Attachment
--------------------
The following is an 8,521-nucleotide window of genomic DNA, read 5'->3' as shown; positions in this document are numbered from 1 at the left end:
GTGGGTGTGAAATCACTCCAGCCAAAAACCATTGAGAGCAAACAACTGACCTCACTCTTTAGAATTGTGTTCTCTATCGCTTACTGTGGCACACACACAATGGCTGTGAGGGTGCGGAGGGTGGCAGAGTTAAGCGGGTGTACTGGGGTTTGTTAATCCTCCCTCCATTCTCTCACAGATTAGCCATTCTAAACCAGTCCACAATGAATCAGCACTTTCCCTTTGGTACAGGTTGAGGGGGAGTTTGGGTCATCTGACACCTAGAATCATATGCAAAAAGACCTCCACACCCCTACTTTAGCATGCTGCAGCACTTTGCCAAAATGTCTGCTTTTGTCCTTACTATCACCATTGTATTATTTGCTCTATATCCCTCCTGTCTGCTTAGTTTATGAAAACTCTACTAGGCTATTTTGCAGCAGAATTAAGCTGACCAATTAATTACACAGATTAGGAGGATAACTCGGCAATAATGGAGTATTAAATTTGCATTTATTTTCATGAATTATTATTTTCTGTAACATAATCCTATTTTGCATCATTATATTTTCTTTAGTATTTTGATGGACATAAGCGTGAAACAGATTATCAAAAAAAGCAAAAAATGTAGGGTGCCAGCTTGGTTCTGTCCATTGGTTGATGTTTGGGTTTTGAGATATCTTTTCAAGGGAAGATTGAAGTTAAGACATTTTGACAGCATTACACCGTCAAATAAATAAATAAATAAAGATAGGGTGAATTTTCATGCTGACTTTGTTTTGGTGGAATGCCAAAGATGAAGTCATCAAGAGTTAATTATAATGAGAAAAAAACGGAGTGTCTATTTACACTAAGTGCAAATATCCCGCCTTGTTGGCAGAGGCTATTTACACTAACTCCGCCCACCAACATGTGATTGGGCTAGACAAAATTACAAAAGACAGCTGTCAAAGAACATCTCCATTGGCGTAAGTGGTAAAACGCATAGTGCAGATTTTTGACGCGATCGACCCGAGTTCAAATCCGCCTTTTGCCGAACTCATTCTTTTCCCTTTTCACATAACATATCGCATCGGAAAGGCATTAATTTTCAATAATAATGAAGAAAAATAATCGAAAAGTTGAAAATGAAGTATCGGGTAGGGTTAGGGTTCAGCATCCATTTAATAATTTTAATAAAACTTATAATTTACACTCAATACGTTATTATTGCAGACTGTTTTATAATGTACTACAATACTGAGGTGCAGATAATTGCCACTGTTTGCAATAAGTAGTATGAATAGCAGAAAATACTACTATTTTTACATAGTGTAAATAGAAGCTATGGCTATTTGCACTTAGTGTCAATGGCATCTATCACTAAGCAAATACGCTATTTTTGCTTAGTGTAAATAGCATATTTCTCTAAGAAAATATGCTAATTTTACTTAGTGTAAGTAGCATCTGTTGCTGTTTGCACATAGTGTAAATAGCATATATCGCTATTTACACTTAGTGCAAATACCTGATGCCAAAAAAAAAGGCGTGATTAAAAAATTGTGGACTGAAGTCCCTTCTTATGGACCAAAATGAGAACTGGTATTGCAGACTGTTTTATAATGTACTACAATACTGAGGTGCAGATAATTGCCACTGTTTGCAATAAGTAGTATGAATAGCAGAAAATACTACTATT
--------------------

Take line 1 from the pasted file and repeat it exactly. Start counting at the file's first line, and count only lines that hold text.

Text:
The following is an 8,521-nucleotide window of genomic DNA, read 5'->3' as shown; positions in this document are numbered from 1 at the left end: